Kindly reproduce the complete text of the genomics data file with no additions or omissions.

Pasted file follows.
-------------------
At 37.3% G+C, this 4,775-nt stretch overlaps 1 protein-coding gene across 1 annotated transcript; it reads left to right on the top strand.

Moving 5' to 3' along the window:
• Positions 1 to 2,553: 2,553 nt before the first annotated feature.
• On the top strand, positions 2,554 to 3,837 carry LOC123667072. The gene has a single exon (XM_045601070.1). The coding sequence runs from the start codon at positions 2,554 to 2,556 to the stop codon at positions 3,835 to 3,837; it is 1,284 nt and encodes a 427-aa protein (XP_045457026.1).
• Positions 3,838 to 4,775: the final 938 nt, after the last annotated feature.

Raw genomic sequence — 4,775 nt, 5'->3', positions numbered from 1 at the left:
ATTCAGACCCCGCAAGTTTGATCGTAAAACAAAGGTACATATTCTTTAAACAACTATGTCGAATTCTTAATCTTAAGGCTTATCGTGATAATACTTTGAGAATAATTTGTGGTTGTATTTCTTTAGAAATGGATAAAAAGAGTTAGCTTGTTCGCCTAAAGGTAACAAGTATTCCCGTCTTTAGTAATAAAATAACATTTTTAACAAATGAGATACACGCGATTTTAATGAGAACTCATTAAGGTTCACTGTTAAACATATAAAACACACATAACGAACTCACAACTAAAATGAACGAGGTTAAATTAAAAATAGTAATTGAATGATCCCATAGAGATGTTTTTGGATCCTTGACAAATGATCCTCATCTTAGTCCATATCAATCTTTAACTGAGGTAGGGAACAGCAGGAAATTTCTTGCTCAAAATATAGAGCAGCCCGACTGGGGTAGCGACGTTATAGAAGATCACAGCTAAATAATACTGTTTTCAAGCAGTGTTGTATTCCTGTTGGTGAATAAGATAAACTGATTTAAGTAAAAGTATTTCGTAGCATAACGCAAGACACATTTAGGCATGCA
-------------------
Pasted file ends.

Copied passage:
At 37.3% G+C, this 4,775-nt stretch overlaps 1 protein-coding gene across 1 annotated transcript; it reads left to right on the top strand.

Moving 5' to 3' along the window:
• Positions 1 to 2,553: 2,553 nt before the first annotated feature.
• On the top strand, positions 2,554 to 3,837 carry LOC123667072. The gene has a single exon (XM_045601070.1). The coding sequence runs from the start codon at positions 2,554 to 2,556 to the stop codon at positions 3,835 to 3,837; it is 1,284 nt and encodes a 427-aa protein (XP_045457026.1).
• Positions 3,838 to 4,775: the final 938 nt, after the last annotated feature.

Raw genomic sequence — 4,775 nt, 5'->3', positions numbered from 1 at the left:
ATTCAGACCCCGCAAGTTTGATCGTAAAACAAAGGTACATATTCTTTAAACAACTATGTCGAATTCTTAATCTTAAGGCTTATCGTGATAATACTTTGAGAATAATTTGTGGTTGTATTTCTTTAGAAATGGATAAAAAGAGTTAGCTTGTTCGCCTAAAGGTAACAAGTATTCCCGTCTTTAGTAATAAAATAACATTTTTAACAAATGAGATACACGCGATTTTAATGAGAACTCATTAAGGTTCACTGTTAAACATATAAAACACACATAACGAACTCACAACTAAAATGAACGAGGTTAAATTAAAAATAGTAATTGAATGATCCCATAGAGATGTTTTTGGATCCTTGACAAATGATCCTCATCTTAGTCCATATCAATCTTTAACTGAGGTAGGGAACAGCAGGAAATTTCTTGCTCAAAATATAGAGCAGCCCGACTGGGGTAGCGACGTTATAGAAGATCACAGCTAAATAATACTGTTTTCAAGCAGTGTTGTATTCCTGTTGGTGAATAAGATAAACTGATTTAAGTAAAAGTATTTCGTAGCATAACGCAAGACACATTTAGGCATGCA